Rush goalie, also known as a fly goalie or fly keeper, is a variation of association football in which the role of the goalkeeper is more flexible than normal. The goalkeeper position is taken by any player who can run out of and leave his goal to actively participate in outfield play. However, when defending the player returns to his goal and takes up the role of goalkeeper once again, in rush goalie only one player can be the goalkeeper and handle the ball. Once the danger has passed, that player (the "rush goalie") returns to normal outfield play. Rush goalie is only played in informal football matches, usually by children, and often when the players want to play a more active role in the game than the position of goalkeeper would normally allow; it can also be applied when the number of players per side is low.
A rush goalie system can also be used as a way of leveling out teams when playing with an uneven number of players - usually, the team with an extra man will be forced to nominate one player to stay in goal permanently (also known as stick keeper or simply sticks) while the other team is allowed to play rush.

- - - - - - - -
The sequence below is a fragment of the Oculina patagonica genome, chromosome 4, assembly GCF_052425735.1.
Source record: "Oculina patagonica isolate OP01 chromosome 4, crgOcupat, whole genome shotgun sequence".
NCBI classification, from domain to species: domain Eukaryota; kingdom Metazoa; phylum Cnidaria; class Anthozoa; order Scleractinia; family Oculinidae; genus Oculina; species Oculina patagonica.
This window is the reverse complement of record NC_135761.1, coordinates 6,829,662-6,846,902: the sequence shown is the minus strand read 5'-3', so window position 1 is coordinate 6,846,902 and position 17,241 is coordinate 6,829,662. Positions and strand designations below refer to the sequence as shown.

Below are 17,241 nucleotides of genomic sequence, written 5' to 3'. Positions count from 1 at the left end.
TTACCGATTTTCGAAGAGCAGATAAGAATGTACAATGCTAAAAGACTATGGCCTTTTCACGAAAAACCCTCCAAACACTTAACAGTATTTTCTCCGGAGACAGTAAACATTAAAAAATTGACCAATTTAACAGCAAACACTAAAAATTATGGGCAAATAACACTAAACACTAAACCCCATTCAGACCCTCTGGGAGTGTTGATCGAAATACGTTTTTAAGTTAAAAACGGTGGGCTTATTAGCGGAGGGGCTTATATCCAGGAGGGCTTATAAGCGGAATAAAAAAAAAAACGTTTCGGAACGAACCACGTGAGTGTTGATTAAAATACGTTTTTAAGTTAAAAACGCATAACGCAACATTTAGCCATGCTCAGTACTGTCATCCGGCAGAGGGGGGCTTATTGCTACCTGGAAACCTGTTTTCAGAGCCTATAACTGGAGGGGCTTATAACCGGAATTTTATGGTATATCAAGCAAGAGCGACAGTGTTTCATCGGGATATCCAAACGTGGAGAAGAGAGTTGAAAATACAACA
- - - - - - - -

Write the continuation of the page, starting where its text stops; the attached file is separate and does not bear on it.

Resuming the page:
Last Man Back
A different variation to Rush goalie is known as Last Man Back, or 'spider goalie', or monkey rush. In Last Man Back no player is chosen as the goalkeeper for a team, and all players participate in outfield play, usually leaving the position of goalkeeper open. However, when the other team is on the attack, the closest player to the net or the Last Man Back is allowed to handle the ball, taking on the role of goalkeeper. This can create controversy as to who was actually the closest player to the net, so sometimes Nets is played.
In nets players are only allowed to handle the ball in the area provided they have shouted "nets" or "when" (or other regional variants) before touching the ball.
- Gavin Newsham (21 January 2019). "Paraguay's hat-trick hero keeper Jose Luis Chilavert". Sun. Retrieved 4 July 2002.